Практические задания


I. Переведите предложения, содержащие эмфатические конструкции. Постарайтесь сохранить усиление при переводе.

1. Some people can hear sounds as high as 20,000 cycles.

2. In the chemical reaction the temperature of gases may be as high as 3,5000 Centigrade.

3. The possibility of discharge large amounts of energy was demonstrated as early as in 1919 by Rutherford.

4. It is the programme that ensures the execution of all operations assigned to the computer.

5. It is the programmer who is the connecting link between the computer and the problem it has to solve.

6. It was not until the 20th century that electronic computers were constructed and put into operation.

7. If only a few of the insulator’s molecules do release one electron each, the insulator at once completely breaks down and becomes a conductor.

8. Emission or evaporation of electrons does take place at lower temperatures.

II. Выполните полный письменный перевод следующих текстов. Определите способы передачи при переводе глаголов в страдательном залоге. Найдите эмфатические конструкции и сохраните усиление в переводе. Найдите случаи перевода артикля.

Computer crime

Computer crime is a way to commit crime, not a type of crime. By the mid-1980s computers were in use in nearly every kind of commercial, financial and industrial enterprise. As record­keeping devices, computers are unsurpassed in the amount of information that can be kept on a readily available file. Credit card companies, banks, savings and loan associations, insurance companies, credit bureaus and many other institutions keep computerized customer files. This information is for the private and confidential use of the customer and the institution.

Access to such confidential information, as well as or more complex computer systems operated by government agencies, has been gained by computer experts, often with the intent to defraud or embezzle. Someone working within a bank or other financial organization may easily gain access to the company’s computers to transfer funds to his own or a friend’s account or to another bank.

Owners of personal home computers, too, have found ways to break into company computer systems. To accomplish a break-in of this kind, a computer operator needs a modem, a device that will connect his computer by telephone to another computer system. He also needs to know how to access another system through its code. For the average person, this would be a very difficult task; but for someone well-versed in computer logic, it has proved relatively easy. Billions of dollars are being lost through computer theft each year.

Videoconferencing Takes Centre Stage

With the downturn in business travel after September 11th, one of the technologies predicted to boom is videoconferencing. Corporate bans on flying in the aftermath of the terror attacks throw a new light on the benefits of meeting by video. According to IT market research company Frost & Sullivan, videoconferencing, web-casting and other electronic alternatives to face-to-face meetings in distant locations have experienced renewed interest following the attacks and subsequent concern over travel.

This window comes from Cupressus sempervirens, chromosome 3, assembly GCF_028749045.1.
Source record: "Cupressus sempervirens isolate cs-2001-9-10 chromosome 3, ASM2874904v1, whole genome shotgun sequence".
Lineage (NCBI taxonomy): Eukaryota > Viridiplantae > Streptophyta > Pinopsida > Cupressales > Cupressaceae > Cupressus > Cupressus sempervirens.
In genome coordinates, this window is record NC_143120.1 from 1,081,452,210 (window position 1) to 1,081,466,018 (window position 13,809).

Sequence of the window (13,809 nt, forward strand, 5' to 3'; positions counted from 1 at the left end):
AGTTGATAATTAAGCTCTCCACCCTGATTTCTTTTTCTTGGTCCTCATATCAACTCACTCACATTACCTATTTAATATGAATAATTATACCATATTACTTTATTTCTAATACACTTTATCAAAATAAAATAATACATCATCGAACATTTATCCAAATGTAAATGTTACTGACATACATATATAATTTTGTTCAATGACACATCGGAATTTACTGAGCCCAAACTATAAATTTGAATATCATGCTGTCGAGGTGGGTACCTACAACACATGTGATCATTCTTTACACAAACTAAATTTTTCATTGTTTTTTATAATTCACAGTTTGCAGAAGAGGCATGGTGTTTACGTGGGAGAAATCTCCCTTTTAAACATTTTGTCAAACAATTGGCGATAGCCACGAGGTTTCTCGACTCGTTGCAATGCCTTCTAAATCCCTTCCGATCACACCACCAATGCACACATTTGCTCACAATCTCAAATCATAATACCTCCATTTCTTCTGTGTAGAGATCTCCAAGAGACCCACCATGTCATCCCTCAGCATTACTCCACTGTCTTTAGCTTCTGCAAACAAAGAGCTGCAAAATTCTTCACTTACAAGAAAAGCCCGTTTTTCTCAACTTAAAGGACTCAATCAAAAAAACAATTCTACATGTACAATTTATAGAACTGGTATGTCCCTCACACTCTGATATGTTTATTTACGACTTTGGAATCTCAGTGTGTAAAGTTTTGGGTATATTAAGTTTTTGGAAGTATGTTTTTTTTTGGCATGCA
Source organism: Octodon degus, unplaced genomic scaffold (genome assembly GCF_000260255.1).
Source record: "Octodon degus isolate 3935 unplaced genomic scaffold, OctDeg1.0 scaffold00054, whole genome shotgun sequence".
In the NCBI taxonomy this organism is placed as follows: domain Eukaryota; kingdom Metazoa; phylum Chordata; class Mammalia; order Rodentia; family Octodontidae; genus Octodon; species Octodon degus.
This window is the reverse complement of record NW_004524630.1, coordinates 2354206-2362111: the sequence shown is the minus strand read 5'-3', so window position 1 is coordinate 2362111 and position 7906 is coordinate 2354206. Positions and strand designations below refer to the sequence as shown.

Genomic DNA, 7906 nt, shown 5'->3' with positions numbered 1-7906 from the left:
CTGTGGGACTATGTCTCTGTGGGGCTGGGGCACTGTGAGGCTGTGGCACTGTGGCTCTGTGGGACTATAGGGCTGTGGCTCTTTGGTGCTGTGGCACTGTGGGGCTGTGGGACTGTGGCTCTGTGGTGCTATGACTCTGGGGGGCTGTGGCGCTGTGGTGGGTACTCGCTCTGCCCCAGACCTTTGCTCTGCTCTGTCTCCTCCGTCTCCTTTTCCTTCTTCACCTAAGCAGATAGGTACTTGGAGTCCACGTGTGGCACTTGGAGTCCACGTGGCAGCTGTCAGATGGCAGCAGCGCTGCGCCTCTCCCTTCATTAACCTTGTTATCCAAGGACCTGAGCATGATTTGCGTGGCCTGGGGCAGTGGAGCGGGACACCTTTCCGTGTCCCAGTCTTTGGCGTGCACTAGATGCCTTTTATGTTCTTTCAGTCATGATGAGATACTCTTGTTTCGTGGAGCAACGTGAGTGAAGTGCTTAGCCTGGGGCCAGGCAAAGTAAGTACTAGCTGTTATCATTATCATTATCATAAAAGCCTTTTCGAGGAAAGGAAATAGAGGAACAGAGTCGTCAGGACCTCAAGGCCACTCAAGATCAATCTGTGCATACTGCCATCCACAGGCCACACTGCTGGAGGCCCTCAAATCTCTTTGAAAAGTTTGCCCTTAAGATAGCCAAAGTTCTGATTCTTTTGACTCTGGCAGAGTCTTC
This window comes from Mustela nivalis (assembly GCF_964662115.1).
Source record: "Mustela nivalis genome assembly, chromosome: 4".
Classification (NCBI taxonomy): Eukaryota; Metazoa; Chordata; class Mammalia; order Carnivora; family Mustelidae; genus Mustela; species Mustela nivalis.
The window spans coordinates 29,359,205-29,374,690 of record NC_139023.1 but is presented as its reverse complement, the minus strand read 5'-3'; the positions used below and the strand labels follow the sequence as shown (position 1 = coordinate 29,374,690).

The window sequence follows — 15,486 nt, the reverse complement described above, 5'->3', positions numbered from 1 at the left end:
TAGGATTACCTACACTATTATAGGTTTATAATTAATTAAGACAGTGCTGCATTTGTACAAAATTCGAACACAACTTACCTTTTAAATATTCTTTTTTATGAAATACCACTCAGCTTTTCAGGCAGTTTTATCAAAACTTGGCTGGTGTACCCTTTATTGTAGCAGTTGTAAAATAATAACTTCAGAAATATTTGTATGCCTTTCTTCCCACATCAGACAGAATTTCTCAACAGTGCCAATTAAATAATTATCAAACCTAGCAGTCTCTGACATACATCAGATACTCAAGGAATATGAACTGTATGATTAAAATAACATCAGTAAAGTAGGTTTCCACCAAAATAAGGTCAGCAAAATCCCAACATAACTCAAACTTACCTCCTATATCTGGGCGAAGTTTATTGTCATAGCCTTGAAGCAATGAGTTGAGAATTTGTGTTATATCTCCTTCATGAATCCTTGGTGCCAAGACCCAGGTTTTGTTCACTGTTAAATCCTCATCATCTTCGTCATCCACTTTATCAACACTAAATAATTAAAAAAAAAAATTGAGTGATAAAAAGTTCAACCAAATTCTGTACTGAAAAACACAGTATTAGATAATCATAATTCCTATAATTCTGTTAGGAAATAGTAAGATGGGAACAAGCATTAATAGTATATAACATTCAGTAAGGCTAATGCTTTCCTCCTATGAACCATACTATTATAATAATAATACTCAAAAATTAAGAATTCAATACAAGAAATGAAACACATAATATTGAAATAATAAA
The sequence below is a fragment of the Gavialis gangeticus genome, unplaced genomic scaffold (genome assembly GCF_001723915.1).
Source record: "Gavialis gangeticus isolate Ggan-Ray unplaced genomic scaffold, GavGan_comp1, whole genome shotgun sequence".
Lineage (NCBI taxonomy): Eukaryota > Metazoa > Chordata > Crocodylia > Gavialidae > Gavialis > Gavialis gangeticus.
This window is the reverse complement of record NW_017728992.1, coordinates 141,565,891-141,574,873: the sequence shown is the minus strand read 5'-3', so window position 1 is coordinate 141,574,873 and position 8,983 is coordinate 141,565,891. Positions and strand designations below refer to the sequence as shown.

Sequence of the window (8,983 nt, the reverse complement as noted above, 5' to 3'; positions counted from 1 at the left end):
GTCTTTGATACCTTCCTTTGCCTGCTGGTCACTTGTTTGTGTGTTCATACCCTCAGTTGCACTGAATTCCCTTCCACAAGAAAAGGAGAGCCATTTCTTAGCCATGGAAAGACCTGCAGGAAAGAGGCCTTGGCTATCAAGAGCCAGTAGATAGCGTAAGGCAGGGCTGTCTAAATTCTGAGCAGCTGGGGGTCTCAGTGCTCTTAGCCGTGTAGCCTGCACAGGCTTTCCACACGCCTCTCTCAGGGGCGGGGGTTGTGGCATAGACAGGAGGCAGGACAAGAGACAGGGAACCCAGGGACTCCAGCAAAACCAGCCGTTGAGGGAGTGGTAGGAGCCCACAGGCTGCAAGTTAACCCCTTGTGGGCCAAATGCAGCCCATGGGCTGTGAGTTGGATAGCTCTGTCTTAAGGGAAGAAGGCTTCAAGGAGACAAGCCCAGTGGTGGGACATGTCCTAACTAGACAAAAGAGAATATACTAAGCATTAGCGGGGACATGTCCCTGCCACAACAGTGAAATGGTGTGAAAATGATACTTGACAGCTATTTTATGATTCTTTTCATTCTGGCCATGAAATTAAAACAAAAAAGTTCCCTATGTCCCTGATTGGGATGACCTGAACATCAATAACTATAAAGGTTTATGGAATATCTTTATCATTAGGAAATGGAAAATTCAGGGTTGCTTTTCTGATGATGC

Long-predicted as a technology due to take-off, videoconferencing has failed to deliver for a variety of reasons. However, market and technological changes have presented videoconferencing vendors with the opportunity to make videoconferencing as much a part of everyday office life as the PC, fax or photocopier. The CeBIT fair will see the latest videoconferencing systems on display, including low-cost, PC-based solutions.

Today the main demand for videoconferencing comes from larger organisations where systems are predominantly used by senior staff members. This should change over the next few years as penetration into a larger number of small- to medium-sized businesses intensifies and corporate usage is used for everyday meetings.

As with most other sectors of the IT industry, videoconferencing is being driven by the Internet. Previously, videoconferencing systems were proprietary and used slow telecommunications transmission technology. Today, the market is moving to Internet Protocol (IP) technology - whereby data is sent over the Internet in a stream of information packets.

The use of IP technology will mean cost-savings for end-users, as manufacturers use standardized equipment and components. Broadband will also mean an improvement in the quality of sound and pictures.

While it may still be several years before videoconferencing over IP networks takes off, there is consensus in the industry that IP will hold the key to future success. Frost & Sullivan predicts that 2004 will be a watershed year for the videoconferencing market in Europe. The impact of videoconferencing over IP will take the technology into the mainstream.